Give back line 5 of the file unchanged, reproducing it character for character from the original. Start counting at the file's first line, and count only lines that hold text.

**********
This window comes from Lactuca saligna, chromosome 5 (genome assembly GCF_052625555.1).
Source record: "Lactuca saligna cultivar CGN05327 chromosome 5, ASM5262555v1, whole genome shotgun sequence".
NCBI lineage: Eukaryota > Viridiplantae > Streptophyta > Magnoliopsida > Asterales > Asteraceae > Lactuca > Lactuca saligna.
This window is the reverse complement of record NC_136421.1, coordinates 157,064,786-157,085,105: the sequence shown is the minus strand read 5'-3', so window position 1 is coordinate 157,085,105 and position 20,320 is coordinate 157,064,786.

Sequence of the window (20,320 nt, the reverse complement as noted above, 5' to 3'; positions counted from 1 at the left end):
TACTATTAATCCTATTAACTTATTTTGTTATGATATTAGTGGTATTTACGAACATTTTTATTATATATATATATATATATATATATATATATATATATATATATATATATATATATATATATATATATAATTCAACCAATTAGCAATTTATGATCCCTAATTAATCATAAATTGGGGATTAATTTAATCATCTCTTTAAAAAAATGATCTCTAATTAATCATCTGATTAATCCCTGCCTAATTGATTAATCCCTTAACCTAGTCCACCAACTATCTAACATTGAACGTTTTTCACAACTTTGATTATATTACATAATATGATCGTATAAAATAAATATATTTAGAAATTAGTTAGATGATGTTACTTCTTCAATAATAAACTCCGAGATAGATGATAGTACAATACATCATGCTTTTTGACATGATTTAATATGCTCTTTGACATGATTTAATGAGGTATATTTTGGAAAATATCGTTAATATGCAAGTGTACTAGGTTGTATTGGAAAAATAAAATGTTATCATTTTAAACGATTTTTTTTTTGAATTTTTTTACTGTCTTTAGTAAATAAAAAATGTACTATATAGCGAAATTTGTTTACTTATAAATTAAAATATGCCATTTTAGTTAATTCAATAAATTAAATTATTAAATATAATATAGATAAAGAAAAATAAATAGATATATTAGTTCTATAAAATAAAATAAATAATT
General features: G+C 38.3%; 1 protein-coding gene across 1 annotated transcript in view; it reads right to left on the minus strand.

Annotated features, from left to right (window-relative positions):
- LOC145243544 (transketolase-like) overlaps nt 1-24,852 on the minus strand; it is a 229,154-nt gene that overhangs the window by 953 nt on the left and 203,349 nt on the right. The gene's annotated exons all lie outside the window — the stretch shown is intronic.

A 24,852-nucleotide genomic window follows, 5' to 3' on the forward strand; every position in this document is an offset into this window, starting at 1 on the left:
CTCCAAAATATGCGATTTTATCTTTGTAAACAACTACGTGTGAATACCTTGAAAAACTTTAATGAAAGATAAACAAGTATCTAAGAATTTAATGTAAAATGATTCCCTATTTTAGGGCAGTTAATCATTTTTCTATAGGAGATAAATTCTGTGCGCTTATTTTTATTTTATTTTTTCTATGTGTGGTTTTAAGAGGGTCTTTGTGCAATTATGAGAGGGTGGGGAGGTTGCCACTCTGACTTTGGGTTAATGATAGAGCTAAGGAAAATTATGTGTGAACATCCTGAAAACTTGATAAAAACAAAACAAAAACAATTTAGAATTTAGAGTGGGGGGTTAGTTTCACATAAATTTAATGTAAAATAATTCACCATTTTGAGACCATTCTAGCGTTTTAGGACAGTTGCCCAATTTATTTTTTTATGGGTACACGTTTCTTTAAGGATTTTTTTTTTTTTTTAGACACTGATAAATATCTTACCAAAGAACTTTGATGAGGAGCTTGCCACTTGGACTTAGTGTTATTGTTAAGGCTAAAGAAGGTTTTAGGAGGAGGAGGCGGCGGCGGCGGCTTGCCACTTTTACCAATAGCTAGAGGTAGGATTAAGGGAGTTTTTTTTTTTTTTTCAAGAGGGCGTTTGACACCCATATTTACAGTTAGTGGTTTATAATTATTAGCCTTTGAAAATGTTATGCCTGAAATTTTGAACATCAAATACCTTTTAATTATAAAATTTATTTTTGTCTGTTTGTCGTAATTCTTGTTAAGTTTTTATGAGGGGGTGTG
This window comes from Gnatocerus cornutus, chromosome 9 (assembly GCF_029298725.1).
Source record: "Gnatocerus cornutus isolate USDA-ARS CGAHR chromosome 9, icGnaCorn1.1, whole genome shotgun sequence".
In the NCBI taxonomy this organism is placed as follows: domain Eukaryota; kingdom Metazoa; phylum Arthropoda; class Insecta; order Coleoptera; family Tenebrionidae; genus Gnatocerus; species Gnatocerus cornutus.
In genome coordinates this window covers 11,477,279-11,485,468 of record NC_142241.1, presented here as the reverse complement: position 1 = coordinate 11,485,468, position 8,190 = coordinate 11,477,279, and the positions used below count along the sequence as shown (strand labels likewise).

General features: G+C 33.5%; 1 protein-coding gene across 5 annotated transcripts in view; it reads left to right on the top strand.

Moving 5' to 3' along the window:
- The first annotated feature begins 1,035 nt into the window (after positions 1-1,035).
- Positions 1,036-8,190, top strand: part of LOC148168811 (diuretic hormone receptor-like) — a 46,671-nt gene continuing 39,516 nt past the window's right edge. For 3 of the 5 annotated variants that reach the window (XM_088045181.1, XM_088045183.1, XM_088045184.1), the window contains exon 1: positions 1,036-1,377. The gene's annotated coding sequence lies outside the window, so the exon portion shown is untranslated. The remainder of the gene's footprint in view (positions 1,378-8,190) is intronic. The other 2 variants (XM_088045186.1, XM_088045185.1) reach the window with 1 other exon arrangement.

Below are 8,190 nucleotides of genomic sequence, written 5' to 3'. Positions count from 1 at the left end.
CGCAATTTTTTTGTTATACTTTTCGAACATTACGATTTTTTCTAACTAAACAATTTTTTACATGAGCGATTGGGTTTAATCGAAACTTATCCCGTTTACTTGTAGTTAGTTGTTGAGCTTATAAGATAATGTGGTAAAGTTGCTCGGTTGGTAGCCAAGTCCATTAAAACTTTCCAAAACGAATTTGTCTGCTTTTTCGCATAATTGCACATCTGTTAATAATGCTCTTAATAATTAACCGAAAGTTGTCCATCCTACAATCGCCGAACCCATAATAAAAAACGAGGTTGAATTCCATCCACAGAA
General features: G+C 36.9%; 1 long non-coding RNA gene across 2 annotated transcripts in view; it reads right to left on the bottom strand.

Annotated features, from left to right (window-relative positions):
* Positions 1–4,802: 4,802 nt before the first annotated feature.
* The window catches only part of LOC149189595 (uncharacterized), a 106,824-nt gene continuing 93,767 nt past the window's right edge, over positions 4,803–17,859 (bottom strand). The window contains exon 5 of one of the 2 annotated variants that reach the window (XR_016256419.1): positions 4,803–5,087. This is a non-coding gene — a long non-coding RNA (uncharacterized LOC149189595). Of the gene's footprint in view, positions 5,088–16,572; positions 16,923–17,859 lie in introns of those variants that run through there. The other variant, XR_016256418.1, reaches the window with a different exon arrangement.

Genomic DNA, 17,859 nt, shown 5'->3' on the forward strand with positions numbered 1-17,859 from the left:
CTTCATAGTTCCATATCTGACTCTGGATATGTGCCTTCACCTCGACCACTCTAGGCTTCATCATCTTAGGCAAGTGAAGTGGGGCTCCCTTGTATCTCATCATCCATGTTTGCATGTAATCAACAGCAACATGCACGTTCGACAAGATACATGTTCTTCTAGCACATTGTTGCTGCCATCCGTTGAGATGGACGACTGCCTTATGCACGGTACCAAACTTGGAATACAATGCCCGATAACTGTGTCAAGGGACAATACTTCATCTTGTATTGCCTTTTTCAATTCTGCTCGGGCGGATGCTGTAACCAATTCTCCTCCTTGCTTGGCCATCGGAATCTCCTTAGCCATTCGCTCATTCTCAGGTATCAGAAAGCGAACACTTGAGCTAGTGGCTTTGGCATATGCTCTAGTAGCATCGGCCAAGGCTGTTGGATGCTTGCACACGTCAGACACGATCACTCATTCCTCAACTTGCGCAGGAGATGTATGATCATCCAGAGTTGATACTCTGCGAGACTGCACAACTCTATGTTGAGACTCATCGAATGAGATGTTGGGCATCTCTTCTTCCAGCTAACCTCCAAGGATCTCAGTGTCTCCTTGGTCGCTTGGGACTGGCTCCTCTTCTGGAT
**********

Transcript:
Sequence of the window (20,320 nt, the reverse complement as noted above, 5' to 3'; positions counted from 1 at the left end):